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Fiber Structure is the Difference

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In January 2007 I published an article “Lamilite Neutralizes Water”. In the article I also note that water while in a vapor state is evacuated from any Lamilite insulated product easily. The fiber does not trap any moisture or if the fiber does get wet the heat from a human body is sufficient to dry the fiber. As a result of this action Lamilite never loses its ability to perform as an insulating medium. In 1986 DuPont financed the expedition of six people dog mushing to the North Pole called “JOURNEY TO THE TOP OF THE WORLD”. They accomplished what they set out to do; but had one major problem; the sleeping bags they were given were insulated with DuPont “Quallofil” chopped staple polyester fiberfill. The bags were produced by Sierra Designs; were a quilt construction and had a weight of 15 pounds each. The trip lasted 56 days and at the end of the trip the weight of the bags was 50 pounds, a gain of 35 pounds of water that froze. The additional weight was water that had turned to ice. Where did the water come from (?), it came from the persons who used them, perspiration from each of the humans. Why did these bags retain the moisture given off by each of these people (?) because the structure of the fiberfill and construction of the bags, quilted, made it virtually impossible for the moisture while in a vapor state to evacuate the bags.

Chopped staple fiberfill regardless of name is all the same. When it is formed into a web the fibers are developed into a randomly structured web. They are randomly oriented versus continuous filament fiber which has an orientation that layers the fibers from one side of the product i.e. sleeping bag to the other side. The next time you open an aspirin bottle look at the cotton fiber and pull it a part gently. Notice how the fiber is tangled and goes in all directions. Continuous filament fiber is layered from side to side. If you were to cut open any of my sleeping bags or parkas you would find the structured orientation of the fibers are from side seam to side seam.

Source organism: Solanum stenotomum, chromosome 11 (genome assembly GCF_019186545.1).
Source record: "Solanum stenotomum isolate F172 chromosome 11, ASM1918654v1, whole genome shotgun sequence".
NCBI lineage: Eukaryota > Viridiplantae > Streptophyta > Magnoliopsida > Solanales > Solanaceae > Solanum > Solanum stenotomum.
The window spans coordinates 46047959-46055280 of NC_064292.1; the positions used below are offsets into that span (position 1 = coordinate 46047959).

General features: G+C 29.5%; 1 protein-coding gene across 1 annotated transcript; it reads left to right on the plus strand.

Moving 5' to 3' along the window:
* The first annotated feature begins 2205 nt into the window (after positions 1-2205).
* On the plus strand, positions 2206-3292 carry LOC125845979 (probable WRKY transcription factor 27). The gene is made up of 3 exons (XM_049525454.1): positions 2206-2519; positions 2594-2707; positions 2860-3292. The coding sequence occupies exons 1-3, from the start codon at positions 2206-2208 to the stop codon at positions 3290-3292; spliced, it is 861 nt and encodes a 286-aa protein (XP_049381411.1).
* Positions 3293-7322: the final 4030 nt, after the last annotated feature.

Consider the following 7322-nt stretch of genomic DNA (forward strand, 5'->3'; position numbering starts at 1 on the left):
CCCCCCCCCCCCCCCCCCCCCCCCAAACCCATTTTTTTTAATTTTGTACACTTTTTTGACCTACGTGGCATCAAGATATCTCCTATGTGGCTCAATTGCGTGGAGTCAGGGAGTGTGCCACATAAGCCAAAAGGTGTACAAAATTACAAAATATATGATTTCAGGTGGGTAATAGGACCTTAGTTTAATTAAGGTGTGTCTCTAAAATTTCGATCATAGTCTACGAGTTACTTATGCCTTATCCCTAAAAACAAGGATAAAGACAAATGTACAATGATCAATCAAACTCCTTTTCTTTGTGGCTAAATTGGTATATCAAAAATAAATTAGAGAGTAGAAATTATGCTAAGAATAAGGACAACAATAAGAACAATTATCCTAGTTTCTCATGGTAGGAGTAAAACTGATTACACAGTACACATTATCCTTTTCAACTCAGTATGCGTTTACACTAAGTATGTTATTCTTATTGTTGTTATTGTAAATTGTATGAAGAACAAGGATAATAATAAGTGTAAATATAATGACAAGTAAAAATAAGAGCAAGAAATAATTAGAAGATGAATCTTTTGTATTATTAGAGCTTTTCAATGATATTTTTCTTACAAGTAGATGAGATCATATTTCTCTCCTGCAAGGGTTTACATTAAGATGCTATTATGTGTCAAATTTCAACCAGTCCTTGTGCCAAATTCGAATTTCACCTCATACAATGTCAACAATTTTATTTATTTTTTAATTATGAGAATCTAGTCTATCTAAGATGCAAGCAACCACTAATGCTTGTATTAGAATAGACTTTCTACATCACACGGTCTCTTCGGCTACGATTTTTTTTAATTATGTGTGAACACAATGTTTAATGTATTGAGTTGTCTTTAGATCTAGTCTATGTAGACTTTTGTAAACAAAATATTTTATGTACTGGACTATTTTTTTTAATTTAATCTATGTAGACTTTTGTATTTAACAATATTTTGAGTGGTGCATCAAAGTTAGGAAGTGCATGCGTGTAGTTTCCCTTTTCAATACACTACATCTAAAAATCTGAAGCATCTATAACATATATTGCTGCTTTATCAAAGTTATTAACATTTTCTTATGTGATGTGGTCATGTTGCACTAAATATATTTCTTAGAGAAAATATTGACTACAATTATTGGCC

There are two distinct disadvantages to using chopped staple fiber for insulation; 1- when you need loft you build up an enormous number of chopped fibers which is very dense and since the fibers are randomly oriented the end result is an overlapping of the fibers so as to be so dense nothing goes through them. This may seen a contradiction except we know the result of this construction as was experience by the expedition mentioned above. The fibers were not bonded in any manner so they were consequently quilted to the nylon shell and lining materials which made thing worse because the fibers were further compacted together. 2- There are some companies that either resin bond the fibers or join them with a low melt fiber construction method. In both cases the fibers are held apart so as to allow the moisture to flow with the warmed air to easily escape since they are very thin battings and are still quilted creating what is commonly known as cold spots. The other problem experienced when one uses a sleeping bag with this construction of polyester fiber is not only do they not hold in the heat they go flat very quickly. 3- Any moisture coming from the human body i.e. perspiration will initially flow upwards, however since the thickness of the insulation is not very thick the moisture will quickly condense and be retained in the bag. The moisture will then start absorbing your heat. This action ultimately will cause you to chill. When the continuous filament fiber is used as I use it; the proper way it doesn’t go flat and without quilting the fibers which are only sewn at the edges are free to move away from each other. Because their orientation is in this manner of being side by side and not able to over lap each other, the moisture can move through or past them. The density of the fiber that I use is so significant that the insulation retains the bulk of the heat which drives the moisture out of the insulation. The history of Wiggy’s bags is rife with people saying that when the temperature is above 32 degrees their bag has liquid moisture on the top or if the temperature is below 32 degrees it has frost on top. This does not happen with any other bag that I am aware of. The only explanation that I can find to explain this phenomenon has to do with the fiber orientation. When the continuous filament fiber is quilted it reacts the same was as the chopped staple fiber. One more reason why Wiggy’s laminated construction is unquestionably the most efficient method there is to use the continuous filament fiber. One more reason that I confidently state the Wiggy’s bags are “SIMPLY THE BEST”.  

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